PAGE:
This is all rather contrary to what you [can] learn in the the series. That is, that the Geth (a robotic race who gained sentience, rose up, and exiled their creators) don’t really care about the organics. Those you fight in the first game are actually viewed as ‘heretics’ by the Geth as a whole. So they have no desire to fight or destroy organic life, if anything it is actually the organics who provoke and attempt to destroy the Geth. Furthermore, in Mass Effect 3, you can broker a peace between the Geth and their creators (the Quarian), which should prove that organics and synthetics can live in at least relative peace, if not harmony. So at the very least, if you do broker this peace, there should have been an option at the end to tell the Catalyst (aforementioned ‘bad guy’) that it’s basis for Reapers is wrong.

It’s also worth pointing out that the choice itself doesn’t matter much, as all the endings result in the virtual, if not total, annihilation of organic life. This is because all the endings (which again, are not presented as very different) result in the destruction of the Mass Relays–this universe’s primary means of Faster-Than-Light travel–at a point when a vast amount of the life in the universe is engaged in a space battle, leaving all of those aboard the ships stranded in space with limited resources. Even that is ignoring the prior-established fact that a Mass Relay exploding would take out the entire system it was in. So, yeah, no matter which ending you pick, everyone’s dead.

Well, almost everyone. Plothole time, folks. See, the Normandy was in that aforementioned space battle. Then it isn’t. The ending shows you the ship for some reason using FTL, which it gets knocked out of and crashes on an (of course habitable) alien world. There is no reason that ship would have or should have left that space battle. And there certainly isn’t one given.

So the ending? It’s bad. But that’s not exactly my point, we’re not quite there yet. After all, anyone who knows about the ending should know it’s terrible. This was just the primer for those who didn’t. All of this talk about this terrible ending has brought up the point of creative rights versus consumer wants– should this ending be changed simply because people don’t like it? Should such a question even be asked?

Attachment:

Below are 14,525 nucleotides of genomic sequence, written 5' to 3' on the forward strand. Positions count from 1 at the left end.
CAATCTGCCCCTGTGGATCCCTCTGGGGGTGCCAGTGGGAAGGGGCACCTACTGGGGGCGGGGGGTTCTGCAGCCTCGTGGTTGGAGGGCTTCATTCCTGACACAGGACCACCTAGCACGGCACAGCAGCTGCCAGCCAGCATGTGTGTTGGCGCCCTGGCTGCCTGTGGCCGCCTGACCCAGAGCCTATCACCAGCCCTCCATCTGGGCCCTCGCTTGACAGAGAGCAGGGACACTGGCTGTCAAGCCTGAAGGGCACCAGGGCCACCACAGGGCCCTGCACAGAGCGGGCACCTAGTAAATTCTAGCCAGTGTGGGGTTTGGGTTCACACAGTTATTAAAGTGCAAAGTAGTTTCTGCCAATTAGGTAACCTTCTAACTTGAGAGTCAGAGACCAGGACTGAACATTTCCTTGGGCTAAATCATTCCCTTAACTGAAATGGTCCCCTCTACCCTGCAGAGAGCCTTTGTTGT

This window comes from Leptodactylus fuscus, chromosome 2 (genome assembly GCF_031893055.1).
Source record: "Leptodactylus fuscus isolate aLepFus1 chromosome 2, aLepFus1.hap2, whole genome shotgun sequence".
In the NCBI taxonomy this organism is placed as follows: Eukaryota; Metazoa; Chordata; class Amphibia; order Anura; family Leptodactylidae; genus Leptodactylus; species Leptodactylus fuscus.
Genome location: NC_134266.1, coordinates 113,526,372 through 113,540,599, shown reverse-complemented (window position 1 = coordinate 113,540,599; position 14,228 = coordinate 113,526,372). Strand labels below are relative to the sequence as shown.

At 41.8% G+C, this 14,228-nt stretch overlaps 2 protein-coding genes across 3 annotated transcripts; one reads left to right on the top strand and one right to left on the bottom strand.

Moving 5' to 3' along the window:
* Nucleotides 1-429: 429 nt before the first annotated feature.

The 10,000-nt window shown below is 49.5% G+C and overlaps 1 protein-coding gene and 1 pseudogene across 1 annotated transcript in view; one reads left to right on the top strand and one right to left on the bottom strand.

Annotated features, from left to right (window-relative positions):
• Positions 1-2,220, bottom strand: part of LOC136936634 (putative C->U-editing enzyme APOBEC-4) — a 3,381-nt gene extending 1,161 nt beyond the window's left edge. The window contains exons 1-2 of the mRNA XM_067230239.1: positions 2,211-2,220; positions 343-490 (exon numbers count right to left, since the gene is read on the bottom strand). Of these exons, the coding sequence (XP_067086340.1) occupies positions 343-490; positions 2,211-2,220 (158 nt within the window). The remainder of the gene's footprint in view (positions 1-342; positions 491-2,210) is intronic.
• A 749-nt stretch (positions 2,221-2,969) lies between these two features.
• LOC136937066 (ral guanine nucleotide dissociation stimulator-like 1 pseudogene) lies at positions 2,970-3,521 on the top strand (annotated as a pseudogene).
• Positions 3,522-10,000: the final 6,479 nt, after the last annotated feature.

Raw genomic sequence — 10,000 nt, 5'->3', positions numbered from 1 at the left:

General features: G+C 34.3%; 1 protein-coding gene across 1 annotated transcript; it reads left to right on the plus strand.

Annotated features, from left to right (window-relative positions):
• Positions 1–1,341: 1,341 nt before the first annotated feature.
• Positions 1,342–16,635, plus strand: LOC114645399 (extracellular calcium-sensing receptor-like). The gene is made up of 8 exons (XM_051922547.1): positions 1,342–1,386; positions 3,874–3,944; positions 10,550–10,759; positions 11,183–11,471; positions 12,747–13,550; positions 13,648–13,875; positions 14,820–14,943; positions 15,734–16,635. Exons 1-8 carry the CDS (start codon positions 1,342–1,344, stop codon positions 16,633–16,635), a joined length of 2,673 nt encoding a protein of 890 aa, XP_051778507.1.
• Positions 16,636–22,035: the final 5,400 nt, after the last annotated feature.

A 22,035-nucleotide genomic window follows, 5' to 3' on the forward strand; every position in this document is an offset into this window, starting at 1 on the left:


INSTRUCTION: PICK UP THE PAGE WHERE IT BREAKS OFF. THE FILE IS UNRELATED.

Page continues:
Well, that’s complicated. A lot of people hate the constant ‘updates’ to the classic Star Wars trilogy, and wish someone would stop George Lucas from fiddling with it, but most people accept that, for better or worse, it is his series, his story, and his property. On the other hand we are talking about a product, for which the consumer is charged and expects a certain degree of entertainment value from.

Spurring from the mass amounts of people demanding BioWare change the ending of Mass Effect 3, a large number of people have popped up decrying the former group as a bunch of ‘entitlement’ whiners. The claim is that these people have no right to demand a change in story, as the story belongs to Bioware, the consumers merely paying for opportunity to play it and are thus not entitled to change it. I don’t agree with that.

Not exactly, anyway. I do think there’s a certain point where an attitude of such entitlement gets silly. If you buy some fast-food burger, for example, you are not entitled to a fine steak and lobster dinner, but you are entitled to not get Mad Cow disease or eyeballs in your burger. I get what the naysayers are, well, saying. I just don’t think it’s really the case here.

Most people aren’t demanding a specific, or even happy, ending. They just want something better, something of the quality they have come to expect from BioWare. I don’t think there’s anything wrong with that. In fact, I hardily agree with it and I believe that BioWare should be expected to make any re-writing of the ending completely free to everyone who buys the game. It was their mistake, their fault, their failure, and there’s no way the fans should have to pay for it.